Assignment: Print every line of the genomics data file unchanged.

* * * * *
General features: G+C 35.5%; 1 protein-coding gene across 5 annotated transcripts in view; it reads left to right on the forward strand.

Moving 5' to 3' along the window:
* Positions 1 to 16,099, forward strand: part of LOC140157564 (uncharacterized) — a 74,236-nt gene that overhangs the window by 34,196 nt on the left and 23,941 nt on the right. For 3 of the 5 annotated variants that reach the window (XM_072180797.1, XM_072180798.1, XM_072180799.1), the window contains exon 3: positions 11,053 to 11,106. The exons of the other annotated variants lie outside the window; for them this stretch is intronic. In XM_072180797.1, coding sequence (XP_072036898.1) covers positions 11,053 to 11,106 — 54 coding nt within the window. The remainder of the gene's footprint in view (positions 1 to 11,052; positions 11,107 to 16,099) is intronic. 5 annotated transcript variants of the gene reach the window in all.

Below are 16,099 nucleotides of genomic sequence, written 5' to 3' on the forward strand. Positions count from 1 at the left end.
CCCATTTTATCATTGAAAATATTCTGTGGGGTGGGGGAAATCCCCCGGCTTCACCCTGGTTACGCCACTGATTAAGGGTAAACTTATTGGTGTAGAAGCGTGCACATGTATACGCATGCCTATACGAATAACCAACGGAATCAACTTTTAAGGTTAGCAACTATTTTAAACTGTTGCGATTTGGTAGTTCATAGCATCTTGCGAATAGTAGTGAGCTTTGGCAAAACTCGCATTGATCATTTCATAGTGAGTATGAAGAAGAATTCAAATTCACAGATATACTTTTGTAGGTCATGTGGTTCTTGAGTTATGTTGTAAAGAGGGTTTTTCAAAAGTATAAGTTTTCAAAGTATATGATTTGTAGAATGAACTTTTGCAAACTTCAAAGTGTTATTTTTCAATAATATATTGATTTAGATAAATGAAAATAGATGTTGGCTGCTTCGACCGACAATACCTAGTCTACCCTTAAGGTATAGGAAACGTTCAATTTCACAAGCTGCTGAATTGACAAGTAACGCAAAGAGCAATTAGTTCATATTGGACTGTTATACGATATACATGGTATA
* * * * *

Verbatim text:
General features: G+C 35.5%; 1 protein-coding gene across 5 annotated transcripts in view; it reads left to right on the forward strand.

Moving 5' to 3' along the window:
* Positions 1 to 16,099, forward strand: part of LOC140157564 (uncharacterized) — a 74,236-nt gene that overhangs the window by 34,196 nt on the left and 23,941 nt on the right. For 3 of the 5 annotated variants that reach the window (XM_072180797.1, XM_072180798.1, XM_072180799.1), the window contains exon 3: positions 11,053 to 11,106. The exons of the other annotated variants lie outside the window; for them this stretch is intronic. In XM_072180797.1, coding sequence (XP_072036898.1) covers positions 11,053 to 11,106 — 54 coding nt within the window. The remainder of the gene's footprint in view (positions 1 to 11,052; positions 11,107 to 16,099) is intronic. 5 annotated transcript variants of the gene reach the window in all.

Below are 16,099 nucleotides of genomic sequence, written 5' to 3' on the forward strand. Positions count from 1 at the left end.
CCCATTTTATCATTGAAAATATTCTGTGGGGTGGGGGAAATCCCCCGGCTTCACCCTGGTTACGCCACTGATTAAGGGTAAACTTATTGGTGTAGAAGCGTGCACATGTATACGCATGCCTATACGAATAACCAACGGAATCAACTTTTAAGGTTAGCAACTATTTTAAACTGTTGCGATTTGGTAGTTCATAGCATCTTGCGAATAGTAGTGAGCTTTGGCAAAACTCGCATTGATCATTTCATAGTGAGTATGAAGAAGAATTCAAATTCACAGATATACTTTTGTAGGTCATGTGGTTCTTGAGTTATGTTGTAAAGAGGGTTTTTCAAAAGTATAAGTTTTCAAAGTATATGATTTGTAGAATGAACTTTTGCAAACTTCAAAGTGTTATTTTTCAATAATATATTGATTTAGATAAATGAAAATAGATGTTGGCTGCTTCGACCGACAATACCTAGTCTACCCTTAAGGTATAGGAAACGTTCAATTTCACAAGCTGCTGAATTGACAAGTAACGCAAAGAGCAATTAGTTCATATTGGACTGTTATACGATATACATGGTATA